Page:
Landa, a major contributor to Pataki’s campaign, told The Jewish Week that no one on his behalf had lobbied the governor to create the arrangement in which the state contracts with the nursing homes. That plan has been decried by mental health advocates.
“I had nothing to do with this program,” Landa said. “It didn’t need the approval of the governor.”
Landa said the patients could leave the homes by signing a waiver. Pataki has had little comment on the matter, except to say the arrangement was approved by mental health professionals.
Pataki and Lt. Gov. Mary Donohue will remain the only statewide Republican elected officials.
Democrat Alan Hevesi, the Jewish former city comptroller and failed 2001 mayoral candidate, narrowly won the contest to replace McCall as state comptroller. Hevesi defeated John Faso, with about 50 percent to 45 percent for the Republican.
Spitzer, also Jewish and a Democrat, crushed Republican Dora Irizzary, 66 to 30 percent.
There were few surprises in congressional and legislative races, with incumbents generally prevailing, with the exception of Democratic State Sen. Vincent Gentile, who represents parts of southern Brooklyn. Gentile appeared Wednesday to have lost to Republican Martin Golden.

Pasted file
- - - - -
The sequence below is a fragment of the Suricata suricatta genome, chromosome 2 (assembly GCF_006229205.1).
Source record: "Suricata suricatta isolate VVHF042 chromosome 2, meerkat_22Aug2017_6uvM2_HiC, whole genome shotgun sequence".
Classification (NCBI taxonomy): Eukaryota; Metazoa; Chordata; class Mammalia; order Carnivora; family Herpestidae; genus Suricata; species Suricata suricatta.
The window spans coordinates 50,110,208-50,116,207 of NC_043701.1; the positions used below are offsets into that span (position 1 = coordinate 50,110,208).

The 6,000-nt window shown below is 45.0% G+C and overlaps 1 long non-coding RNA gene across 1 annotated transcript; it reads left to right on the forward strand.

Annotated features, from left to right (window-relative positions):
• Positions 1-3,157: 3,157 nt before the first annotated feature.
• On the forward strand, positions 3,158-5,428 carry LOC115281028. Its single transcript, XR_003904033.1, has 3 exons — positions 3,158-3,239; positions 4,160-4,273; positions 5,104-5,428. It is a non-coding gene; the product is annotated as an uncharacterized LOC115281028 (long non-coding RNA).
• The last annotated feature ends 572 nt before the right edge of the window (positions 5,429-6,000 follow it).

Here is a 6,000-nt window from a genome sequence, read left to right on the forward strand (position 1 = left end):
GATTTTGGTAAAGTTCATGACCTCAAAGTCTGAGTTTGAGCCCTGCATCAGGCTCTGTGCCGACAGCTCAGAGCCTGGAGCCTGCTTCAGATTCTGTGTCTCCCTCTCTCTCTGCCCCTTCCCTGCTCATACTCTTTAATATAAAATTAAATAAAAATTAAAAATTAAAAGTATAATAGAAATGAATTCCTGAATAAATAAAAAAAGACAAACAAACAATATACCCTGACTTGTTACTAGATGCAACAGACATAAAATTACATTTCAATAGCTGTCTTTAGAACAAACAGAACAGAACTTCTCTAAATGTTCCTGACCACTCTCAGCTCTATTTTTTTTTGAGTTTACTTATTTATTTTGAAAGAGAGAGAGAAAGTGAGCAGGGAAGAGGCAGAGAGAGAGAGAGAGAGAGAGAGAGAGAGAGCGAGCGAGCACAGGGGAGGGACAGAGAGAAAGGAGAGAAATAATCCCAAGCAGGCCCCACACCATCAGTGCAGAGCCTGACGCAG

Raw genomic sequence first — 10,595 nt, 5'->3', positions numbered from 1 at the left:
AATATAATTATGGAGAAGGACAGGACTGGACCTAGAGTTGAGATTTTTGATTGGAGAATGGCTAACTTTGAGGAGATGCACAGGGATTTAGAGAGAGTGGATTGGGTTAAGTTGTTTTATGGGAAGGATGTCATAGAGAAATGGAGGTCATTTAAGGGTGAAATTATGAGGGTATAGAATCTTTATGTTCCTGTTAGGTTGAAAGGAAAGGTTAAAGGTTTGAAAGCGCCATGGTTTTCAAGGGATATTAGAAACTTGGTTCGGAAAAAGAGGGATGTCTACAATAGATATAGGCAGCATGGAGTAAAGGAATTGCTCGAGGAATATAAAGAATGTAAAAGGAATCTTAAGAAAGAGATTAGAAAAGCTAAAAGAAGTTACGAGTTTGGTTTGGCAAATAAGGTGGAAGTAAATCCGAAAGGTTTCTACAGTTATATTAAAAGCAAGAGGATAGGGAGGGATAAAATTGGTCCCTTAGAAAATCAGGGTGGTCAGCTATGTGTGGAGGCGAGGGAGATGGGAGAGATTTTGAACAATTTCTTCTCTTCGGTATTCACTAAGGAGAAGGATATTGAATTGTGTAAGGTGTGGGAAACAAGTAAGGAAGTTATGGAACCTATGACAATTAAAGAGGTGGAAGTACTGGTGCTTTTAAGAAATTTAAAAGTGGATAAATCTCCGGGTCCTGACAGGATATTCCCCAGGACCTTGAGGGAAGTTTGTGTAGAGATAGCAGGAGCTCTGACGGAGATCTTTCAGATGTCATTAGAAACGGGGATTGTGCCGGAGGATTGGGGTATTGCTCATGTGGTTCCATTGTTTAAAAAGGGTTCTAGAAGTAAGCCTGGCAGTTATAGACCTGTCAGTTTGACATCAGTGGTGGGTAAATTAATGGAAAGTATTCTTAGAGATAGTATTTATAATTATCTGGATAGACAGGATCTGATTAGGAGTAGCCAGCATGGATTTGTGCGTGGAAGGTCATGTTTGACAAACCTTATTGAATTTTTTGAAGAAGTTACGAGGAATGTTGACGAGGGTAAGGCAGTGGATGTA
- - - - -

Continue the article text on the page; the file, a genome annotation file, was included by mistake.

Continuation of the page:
In Suffolk County, the fate of Republican Rep. Felix Grucci was unknown at press time, with his race against Democrat Tim Bishop too close to call.
New York City voters also handed Mayor Michael Bloomberg a political victory, approving a referendum that requires a special election within 60 days in the event of a mayoral vacancy. Previously, the public advocate held the office for 15 months.
The change is a political blow to Public Advocate Betsy Gotbaum, who views the measure as a step toward eliminating her office. Indeed, Bloomberg initially sought to require that the first deputy mayor immediately take his place if he is incapacitated.